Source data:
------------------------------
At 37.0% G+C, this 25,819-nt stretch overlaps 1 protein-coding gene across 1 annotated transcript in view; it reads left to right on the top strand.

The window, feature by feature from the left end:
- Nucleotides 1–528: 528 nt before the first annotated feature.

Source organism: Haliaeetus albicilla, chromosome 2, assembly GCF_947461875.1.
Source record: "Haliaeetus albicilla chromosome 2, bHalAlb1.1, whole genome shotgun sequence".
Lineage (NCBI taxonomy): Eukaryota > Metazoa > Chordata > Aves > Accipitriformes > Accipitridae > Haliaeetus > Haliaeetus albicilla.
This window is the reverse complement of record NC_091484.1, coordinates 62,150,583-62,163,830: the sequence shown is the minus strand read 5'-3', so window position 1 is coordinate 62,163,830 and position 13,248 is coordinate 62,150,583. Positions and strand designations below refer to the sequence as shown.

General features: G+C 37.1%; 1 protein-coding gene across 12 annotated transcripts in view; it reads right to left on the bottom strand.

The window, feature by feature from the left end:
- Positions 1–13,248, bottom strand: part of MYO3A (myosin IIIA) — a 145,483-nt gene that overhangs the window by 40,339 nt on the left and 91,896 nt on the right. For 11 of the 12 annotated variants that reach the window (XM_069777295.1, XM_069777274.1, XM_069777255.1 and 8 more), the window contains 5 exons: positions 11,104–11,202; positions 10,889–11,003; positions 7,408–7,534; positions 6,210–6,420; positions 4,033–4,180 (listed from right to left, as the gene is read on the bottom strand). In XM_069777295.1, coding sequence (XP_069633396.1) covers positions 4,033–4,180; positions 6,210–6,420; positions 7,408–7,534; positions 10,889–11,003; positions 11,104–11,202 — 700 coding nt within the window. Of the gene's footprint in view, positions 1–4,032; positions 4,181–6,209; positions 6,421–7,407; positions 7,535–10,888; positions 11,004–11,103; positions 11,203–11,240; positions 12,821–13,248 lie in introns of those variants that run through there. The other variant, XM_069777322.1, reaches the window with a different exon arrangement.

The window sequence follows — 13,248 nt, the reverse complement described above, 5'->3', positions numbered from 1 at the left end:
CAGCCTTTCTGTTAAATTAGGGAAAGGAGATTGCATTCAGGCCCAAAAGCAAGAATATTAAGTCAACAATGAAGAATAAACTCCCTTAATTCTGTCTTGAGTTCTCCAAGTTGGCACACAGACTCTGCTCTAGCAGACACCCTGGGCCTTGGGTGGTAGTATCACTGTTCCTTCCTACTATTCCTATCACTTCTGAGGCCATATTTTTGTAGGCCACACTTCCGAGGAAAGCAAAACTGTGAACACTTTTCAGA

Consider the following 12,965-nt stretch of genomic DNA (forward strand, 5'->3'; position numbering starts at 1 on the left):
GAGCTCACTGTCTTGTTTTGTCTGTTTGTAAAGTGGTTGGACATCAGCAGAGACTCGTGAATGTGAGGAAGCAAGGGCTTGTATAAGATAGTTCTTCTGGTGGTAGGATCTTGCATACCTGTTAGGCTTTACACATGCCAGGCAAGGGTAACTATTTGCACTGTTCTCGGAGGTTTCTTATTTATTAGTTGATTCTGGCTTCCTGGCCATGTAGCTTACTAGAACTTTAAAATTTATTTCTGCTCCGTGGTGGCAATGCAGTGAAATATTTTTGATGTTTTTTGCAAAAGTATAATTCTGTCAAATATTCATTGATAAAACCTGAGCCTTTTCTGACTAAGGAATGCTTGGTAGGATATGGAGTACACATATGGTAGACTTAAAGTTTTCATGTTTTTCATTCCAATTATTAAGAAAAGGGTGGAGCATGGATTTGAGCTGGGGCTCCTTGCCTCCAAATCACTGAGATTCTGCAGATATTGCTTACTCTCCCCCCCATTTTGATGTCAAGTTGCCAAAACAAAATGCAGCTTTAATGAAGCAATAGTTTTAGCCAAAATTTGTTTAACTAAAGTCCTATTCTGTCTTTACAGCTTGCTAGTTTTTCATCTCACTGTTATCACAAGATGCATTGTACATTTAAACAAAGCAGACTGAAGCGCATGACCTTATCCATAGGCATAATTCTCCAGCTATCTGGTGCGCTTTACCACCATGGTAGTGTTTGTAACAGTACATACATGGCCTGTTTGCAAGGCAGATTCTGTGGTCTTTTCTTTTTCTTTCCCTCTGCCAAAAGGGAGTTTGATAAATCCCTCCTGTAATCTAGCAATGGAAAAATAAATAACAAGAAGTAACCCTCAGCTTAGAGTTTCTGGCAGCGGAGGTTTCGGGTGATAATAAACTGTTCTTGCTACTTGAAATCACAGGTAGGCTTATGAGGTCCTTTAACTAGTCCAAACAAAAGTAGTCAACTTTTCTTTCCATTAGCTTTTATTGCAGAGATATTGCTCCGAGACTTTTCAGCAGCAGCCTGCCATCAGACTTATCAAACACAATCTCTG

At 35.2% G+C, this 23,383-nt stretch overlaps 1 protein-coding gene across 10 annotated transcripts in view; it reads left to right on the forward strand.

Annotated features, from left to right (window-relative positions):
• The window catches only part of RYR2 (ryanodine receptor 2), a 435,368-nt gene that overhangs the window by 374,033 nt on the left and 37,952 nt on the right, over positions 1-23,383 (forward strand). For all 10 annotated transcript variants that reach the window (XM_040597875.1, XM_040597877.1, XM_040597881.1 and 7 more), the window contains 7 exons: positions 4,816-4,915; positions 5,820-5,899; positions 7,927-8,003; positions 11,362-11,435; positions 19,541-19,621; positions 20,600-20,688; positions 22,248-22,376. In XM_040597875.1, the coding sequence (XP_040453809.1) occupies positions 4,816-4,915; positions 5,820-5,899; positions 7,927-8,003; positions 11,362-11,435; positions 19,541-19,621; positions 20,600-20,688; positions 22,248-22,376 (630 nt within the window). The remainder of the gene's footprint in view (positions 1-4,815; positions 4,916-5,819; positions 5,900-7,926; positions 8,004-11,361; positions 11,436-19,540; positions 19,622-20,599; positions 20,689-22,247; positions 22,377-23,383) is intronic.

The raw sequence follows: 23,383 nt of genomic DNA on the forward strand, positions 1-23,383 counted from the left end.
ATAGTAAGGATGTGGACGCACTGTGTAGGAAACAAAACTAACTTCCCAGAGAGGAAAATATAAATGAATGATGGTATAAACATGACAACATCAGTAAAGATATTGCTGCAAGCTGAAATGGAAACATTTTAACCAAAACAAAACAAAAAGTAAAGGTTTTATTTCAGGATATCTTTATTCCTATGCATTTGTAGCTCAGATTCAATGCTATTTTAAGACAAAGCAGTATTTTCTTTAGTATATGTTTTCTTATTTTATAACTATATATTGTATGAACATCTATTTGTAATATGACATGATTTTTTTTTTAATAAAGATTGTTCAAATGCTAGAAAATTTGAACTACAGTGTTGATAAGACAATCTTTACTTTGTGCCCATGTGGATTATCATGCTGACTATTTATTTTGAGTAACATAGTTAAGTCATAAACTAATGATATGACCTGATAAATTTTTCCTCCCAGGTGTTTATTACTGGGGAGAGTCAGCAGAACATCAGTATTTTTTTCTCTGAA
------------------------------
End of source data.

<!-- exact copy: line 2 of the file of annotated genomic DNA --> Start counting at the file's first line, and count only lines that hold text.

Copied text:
The window, feature by feature from the left end: